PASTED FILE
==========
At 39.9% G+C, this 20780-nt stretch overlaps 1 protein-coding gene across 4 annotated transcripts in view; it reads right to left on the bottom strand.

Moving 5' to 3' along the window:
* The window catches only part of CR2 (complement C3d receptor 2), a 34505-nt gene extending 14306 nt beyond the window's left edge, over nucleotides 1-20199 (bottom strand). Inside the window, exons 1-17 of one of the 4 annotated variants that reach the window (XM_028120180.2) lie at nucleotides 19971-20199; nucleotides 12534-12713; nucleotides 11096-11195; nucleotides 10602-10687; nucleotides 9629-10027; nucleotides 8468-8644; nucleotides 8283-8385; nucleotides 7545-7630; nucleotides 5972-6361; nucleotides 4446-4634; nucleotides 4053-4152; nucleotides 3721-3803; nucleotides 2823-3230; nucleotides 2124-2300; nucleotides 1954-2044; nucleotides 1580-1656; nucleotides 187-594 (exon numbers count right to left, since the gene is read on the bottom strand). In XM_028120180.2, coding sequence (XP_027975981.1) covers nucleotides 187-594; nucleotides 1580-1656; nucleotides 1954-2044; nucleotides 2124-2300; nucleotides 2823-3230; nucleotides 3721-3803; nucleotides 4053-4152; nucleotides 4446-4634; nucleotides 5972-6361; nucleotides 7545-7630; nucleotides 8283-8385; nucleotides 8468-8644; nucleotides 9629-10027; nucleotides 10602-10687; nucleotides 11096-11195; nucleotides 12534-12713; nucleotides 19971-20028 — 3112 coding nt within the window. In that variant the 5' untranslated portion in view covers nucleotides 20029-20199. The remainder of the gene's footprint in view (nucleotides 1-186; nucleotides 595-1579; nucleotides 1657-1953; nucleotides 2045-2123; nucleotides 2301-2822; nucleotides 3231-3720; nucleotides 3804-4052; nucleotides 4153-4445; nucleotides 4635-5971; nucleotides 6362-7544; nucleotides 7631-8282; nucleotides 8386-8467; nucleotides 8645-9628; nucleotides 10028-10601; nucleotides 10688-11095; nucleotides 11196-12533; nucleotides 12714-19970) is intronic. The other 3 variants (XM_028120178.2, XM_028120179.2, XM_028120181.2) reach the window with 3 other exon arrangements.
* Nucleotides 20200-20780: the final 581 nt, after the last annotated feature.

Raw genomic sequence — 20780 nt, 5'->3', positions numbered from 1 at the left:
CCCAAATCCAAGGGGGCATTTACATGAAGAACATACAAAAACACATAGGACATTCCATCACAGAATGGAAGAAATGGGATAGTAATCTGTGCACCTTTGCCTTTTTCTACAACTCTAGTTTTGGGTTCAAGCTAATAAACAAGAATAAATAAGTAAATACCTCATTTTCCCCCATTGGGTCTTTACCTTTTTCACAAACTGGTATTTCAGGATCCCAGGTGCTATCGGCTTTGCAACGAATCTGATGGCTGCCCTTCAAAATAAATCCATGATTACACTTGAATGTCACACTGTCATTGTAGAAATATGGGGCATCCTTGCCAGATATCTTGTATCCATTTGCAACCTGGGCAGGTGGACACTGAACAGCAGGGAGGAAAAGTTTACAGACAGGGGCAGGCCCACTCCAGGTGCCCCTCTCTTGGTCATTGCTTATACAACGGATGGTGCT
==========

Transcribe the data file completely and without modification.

At 39.9% G+C, this 20780-nt stretch overlaps 1 protein-coding gene across 4 annotated transcripts in view; it reads right to left on the bottom strand.

Moving 5' to 3' along the window:
* The window catches only part of CR2 (complement C3d receptor 2), a 34505-nt gene extending 14306 nt beyond the window's left edge, over nucleotides 1-20199 (bottom strand). Inside the window, exons 1-17 of one of the 4 annotated variants that reach the window (XM_028120180.2) lie at nucleotides 19971-20199; nucleotides 12534-12713; nucleotides 11096-11195; nucleotides 10602-10687; nucleotides 9629-10027; nucleotides 8468-8644; nucleotides 8283-8385; nucleotides 7545-7630; nucleotides 5972-6361; nucleotides 4446-4634; nucleotides 4053-4152; nucleotides 3721-3803; nucleotides 2823-3230; nucleotides 2124-2300; nucleotides 1954-2044; nucleotides 1580-1656; nucleotides 187-594 (exon numbers count right to left, since the gene is read on the bottom strand). In XM_028120180.2, coding sequence (XP_027975981.1) covers nucleotides 187-594; nucleotides 1580-1656; nucleotides 1954-2044; nucleotides 2124-2300; nucleotides 2823-3230; nucleotides 3721-3803; nucleotides 4053-4152; nucleotides 4446-4634; nucleotides 5972-6361; nucleotides 7545-7630; nucleotides 8283-8385; nucleotides 8468-8644; nucleotides 9629-10027; nucleotides 10602-10687; nucleotides 11096-11195; nucleotides 12534-12713; nucleotides 19971-20028 — 3112 coding nt within the window. In that variant the 5' untranslated portion in view covers nucleotides 20029-20199. The remainder of the gene's footprint in view (nucleotides 1-186; nucleotides 595-1579; nucleotides 1657-1953; nucleotides 2045-2123; nucleotides 2301-2822; nucleotides 3231-3720; nucleotides 3804-4052; nucleotides 4153-4445; nucleotides 4635-5971; nucleotides 6362-7544; nucleotides 7631-8282; nucleotides 8386-8467; nucleotides 8645-9628; nucleotides 10028-10601; nucleotides 10688-11095; nucleotides 11196-12533; nucleotides 12714-19970) is intronic. The other 3 variants (XM_028120178.2, XM_028120179.2, XM_028120181.2) reach the window with 3 other exon arrangements.
* Nucleotides 20200-20780: the final 581 nt, after the last annotated feature.

Raw genomic sequence — 20780 nt, 5'->3', positions numbered from 1 at the left:
CCCAAATCCAAGGGGGCATTTACATGAAGAACATACAAAAACACATAGGACATTCCATCACAGAATGGAAGAAATGGGATAGTAATCTGTGCACCTTTGCCTTTTTCTACAACTCTAGTTTTGGGTTCAAGCTAATAAACAAGAATAAATAAGTAAATACCTCATTTTCCCCCATTGGGTCTTTACCTTTTTCACAAACTGGTATTTCAGGATCCCAGGTGCTATCGGCTTTGCAACGAATCTGATGGCTGCCCTTCAAAATAAATCCATGATTACACTTGAATGTCACACTGTCATTGTAGAAATATGGGGCATCCTTGCCAGATATCTTGTATCCATTTGCAACCTGGGCAGGTGGACACTGAACAGCAGGGAGGAAAAGTTTACAGACAGGGGCAGGCCCACTCCAGGTGCCCCTCTCTTGGTCATTGCTTATACAACGGATGGTGCT